For my "On Mondays I listen to..." album review this week, we will be checking out Manray's newest (June 2016) release, Psychedelic Jesus.
Manray is a psychedelic rock n' roll, garage punk, west coast surf band out of Los Angeles, California. Their album Psychedelic Jesus was recorded and produced by Zak Mouton and Ryan Frailich at Route 2 Recording Studios in Eagle Rock, CA.
I had the pleasure of playing with Manray at Los Globos, a club in Los Angeles, during #sidewatcherwestcoastadventure. If you love their album, you have to see them live. The energy of Manray's recorded music is tenfold on stage. Their live show has a commanding presence that hypnotizes the listener as they fall under the waves of Manray's cult-ish rhythms, accentuated by a constant tambourine dance.
You can't help but move along.
(Manray - Psychedelic Jesus. I love this album art!)
Psychedelic Jesus is an album infused with vocal tracks along the likes of The B-52s and Depeche Mode that blend with the garage surf flavors of The Ventures.
The six track album begins with "Why Bother?", a song that introduces the listener to the ethereal feeling that remains for the rest of Psychedelic Jesus.
"Luz Azul" is the second track on Psychedelic Jesus. The instrumental introduction starts with drums and guitar, making way for a spell of keys and bass. I love the chord structure and cleverly placed whammy bar.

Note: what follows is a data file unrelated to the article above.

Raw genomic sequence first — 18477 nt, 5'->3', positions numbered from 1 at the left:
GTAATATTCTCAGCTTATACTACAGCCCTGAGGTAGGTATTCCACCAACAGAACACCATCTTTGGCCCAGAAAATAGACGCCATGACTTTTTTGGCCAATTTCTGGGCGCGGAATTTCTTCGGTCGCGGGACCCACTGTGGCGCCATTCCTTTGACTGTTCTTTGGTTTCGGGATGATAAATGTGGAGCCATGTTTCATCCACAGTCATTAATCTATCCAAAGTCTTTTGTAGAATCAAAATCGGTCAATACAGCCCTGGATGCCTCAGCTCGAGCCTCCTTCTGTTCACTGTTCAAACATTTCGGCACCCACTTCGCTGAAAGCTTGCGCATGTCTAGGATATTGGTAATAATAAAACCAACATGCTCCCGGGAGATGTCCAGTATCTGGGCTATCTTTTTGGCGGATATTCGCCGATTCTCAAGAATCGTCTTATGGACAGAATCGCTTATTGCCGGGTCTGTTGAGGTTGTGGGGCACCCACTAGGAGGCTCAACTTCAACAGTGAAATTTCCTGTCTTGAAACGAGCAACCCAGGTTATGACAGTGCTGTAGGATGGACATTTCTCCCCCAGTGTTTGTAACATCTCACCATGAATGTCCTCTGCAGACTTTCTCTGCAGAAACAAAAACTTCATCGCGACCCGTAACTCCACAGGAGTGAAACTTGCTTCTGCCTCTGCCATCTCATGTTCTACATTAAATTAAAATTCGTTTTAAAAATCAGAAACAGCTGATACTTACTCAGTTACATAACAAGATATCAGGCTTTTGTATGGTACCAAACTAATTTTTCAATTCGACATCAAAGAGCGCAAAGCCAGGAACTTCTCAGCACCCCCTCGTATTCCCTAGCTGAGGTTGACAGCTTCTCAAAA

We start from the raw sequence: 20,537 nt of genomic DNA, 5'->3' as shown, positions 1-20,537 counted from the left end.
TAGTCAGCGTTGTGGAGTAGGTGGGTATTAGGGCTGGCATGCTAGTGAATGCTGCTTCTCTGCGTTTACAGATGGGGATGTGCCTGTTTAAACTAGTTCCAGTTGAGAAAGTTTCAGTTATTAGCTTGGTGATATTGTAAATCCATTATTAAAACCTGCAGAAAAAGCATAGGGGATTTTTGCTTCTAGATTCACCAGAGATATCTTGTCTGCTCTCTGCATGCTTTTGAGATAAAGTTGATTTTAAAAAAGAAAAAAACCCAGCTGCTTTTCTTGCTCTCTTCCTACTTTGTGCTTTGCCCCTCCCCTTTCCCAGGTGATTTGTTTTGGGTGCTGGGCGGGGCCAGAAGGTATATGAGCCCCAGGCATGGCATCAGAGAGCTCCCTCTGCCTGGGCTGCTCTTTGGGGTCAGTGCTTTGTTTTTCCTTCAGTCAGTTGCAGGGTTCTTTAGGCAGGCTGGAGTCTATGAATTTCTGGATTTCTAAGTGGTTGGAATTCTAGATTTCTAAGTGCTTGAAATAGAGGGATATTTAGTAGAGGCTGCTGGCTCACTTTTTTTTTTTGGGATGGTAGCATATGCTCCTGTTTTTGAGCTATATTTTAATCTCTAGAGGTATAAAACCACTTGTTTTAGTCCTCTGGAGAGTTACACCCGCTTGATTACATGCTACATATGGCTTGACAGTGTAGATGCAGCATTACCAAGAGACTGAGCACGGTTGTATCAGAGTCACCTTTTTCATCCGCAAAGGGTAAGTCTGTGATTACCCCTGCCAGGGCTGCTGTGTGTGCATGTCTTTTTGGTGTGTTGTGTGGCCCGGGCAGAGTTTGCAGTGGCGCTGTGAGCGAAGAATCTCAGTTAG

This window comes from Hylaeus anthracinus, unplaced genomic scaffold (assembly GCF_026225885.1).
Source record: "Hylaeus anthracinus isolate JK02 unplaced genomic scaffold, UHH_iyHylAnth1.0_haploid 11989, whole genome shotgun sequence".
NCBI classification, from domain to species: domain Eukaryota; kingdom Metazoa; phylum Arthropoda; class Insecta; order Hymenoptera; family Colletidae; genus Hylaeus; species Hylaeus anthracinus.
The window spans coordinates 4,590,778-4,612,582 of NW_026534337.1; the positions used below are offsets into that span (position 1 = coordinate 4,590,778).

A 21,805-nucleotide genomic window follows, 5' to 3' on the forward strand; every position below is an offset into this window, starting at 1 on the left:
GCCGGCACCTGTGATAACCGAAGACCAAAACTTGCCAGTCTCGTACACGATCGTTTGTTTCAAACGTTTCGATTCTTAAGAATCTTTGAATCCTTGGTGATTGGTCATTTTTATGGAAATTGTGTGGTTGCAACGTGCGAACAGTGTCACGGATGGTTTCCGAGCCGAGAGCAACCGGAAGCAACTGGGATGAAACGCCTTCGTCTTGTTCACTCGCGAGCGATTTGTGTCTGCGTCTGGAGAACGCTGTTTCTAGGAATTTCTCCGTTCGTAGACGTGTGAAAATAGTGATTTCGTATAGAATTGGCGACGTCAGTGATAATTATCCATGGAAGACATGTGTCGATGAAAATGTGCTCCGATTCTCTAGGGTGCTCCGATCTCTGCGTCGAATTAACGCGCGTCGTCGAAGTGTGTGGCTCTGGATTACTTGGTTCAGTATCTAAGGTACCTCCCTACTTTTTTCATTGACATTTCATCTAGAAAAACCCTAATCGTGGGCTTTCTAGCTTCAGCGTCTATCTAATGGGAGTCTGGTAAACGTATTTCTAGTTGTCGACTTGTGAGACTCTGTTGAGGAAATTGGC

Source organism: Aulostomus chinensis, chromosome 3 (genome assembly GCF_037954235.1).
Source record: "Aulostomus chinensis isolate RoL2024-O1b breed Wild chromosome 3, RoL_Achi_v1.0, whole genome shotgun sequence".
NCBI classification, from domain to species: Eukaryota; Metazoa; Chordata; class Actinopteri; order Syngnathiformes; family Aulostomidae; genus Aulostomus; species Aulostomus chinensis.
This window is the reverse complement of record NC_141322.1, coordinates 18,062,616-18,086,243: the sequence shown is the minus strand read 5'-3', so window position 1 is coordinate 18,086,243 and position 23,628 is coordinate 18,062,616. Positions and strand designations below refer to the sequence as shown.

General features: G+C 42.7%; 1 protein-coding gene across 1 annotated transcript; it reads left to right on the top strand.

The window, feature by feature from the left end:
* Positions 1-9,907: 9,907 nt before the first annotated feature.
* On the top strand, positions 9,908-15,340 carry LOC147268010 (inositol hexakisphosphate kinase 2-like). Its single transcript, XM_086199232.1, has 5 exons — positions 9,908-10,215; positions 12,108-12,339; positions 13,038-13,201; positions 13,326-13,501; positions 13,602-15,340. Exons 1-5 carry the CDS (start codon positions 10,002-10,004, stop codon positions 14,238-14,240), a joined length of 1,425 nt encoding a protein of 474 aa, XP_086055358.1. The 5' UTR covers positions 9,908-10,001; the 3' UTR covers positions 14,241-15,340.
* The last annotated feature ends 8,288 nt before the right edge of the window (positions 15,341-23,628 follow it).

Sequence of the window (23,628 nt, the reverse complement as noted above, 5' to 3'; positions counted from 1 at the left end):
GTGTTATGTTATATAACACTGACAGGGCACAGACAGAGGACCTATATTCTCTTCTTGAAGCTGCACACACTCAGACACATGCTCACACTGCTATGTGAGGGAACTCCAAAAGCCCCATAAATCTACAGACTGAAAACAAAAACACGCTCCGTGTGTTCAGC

"Well I had the worst day,
And I feel like dying,I get home to my drums,
And forget about crying,
'Cause the world is a cold place,
And your the hero of my every day,
Let's forget about the worst time,
And let me fill your ears with soft rhymes."
"Neurotics Anonymous" is the anthem of the paranoid and misunderstood Eros. Very cool beach/seagull effect in the middle section, transitioning into frustrated spoken word.
"Psychedelic Jesus" is the title track, and rightfully so. The song is a punkie and powerful ode to Manray, the Psychedelic Jesus. A "villain with super powers, he turned the water into acid." I love the story this song gives.
"L.E.F.E.E. (Low Esteem For Everyone Else)" opens with organ surf-y keys. They add a bit of swing, while still retaining a "holy" vibe. Once again, the reverberated guitar riffs provide a rolling flow for the lyrics to sit upon. Manray does an excellent job in providing a smooth instrumental base for commanding, almost spoken vocals.
"Empty Conversations" closes Psychedelic Jesus with a floating rhythm to get lost in.
As I listened to this album, I couldn't help but picture the vocalist as an actual Psychedelic Jesus. Arms open, preaching to the heeding crowd in front of him. Press play, close your eyes, and let the music wash over you.